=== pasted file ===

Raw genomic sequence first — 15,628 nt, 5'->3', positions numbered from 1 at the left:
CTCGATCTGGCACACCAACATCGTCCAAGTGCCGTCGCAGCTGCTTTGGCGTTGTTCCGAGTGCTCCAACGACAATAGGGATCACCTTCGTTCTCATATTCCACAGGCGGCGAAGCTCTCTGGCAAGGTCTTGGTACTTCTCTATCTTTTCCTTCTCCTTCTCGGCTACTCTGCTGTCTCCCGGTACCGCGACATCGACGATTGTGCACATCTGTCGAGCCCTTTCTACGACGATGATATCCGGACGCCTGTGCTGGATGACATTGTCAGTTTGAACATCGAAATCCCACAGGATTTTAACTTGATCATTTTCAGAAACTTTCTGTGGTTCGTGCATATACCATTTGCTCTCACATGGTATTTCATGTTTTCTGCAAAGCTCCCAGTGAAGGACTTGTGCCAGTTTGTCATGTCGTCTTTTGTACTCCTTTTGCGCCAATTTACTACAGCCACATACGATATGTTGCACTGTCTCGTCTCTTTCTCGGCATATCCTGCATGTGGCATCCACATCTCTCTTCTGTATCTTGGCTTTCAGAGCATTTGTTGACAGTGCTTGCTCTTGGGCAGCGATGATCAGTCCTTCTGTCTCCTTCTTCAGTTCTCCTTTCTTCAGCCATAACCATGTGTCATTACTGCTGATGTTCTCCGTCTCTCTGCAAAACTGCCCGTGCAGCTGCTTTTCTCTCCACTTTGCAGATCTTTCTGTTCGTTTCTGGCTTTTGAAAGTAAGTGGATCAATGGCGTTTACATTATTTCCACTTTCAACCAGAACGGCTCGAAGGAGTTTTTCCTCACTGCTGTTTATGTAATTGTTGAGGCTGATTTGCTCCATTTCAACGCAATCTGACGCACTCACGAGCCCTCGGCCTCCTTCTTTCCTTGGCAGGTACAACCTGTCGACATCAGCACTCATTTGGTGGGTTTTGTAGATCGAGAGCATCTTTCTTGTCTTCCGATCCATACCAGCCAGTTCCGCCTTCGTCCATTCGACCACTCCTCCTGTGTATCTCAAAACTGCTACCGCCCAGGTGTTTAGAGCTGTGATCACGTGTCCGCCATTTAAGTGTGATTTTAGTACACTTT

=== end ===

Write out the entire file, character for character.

Raw genomic sequence first — 15,628 nt, 5'->3', positions numbered from 1 at the left:
CTCGATCTGGCACACCAACATCGTCCAAGTGCCGTCGCAGCTGCTTTGGCGTTGTTCCGAGTGCTCCAACGACAATAGGGATCACCTTCGTTCTCATATTCCACAGGCGGCGAAGCTCTCTGGCAAGGTCTTGGTACTTCTCTATCTTTTCCTTCTCCTTCTCGGCTACTCTGCTGTCTCCCGGTACCGCGACATCGACGATTGTGCACATCTGTCGAGCCCTTTCTACGACGATGATATCCGGACGCCTGTGCTGGATGACATTGTCAGTTTGAACATCGAAATCCCACAGGATTTTAACTTGATCATTTTCAGAAACTTTCTGTGGTTCGTGCATATACCATTTGCTCTCACATGGTATTTCATGTTTTCTGCAAAGCTCCCAGTGAAGGACTTGTGCCAGTTTGTCATGTCGTCTTTTGTACTCCTTTTGCGCCAATTTACTACAGCCACATACGATATGTTGCACTGTCTCGTCTCTTTCTCGGCATATCCTGCATGTGGCATCCACATCTCTCTTCTGTATCTTGGCTTTCAGAGCATTTGTTGACAGTGCTTGCTCTTGGGCAGCGATGATCAGTCCTTCTGTCTCCTTCTTCAGTTCTCCTTTCTTCAGCCATAACCATGTGTCATTACTGCTGATGTTCTCCGTCTCTCTGCAAAACTGCCCGTGCAGCTGCTTTTCTCTCCACTTTGCAGATCTTTCTGTTCGTTTCTGGCTTTTGAAAGTAAGTGGATCAATGGCGTTTACATTATTTCCACTTTCAACCAGAACGGCTCGAAGGAGTTTTTCCTCACTGCTGTTTATGTAATTGTTGAGGCTGATTTGCTCCATTTCAACGCAATCTGACGCACTCACGAGCCCTCGGCCTCCTTCTTTCCTTGGCAGGTACAACCTGTCGACATCAGCACTCATTTGGTGGGTTTTGTAGATCGAGAGCATCTTTCTTGTCTTCCGATCCATACCAGCCAGTTCCGCCTTCGTCCATTCGACCACTCCTCCTGTGTATCTCAAAACTGCTACCGCCCAGGTGTTTAGAGCTGTGATCACGTGTCCGCCATTTAAGTGTGATTTTAGTACACTTT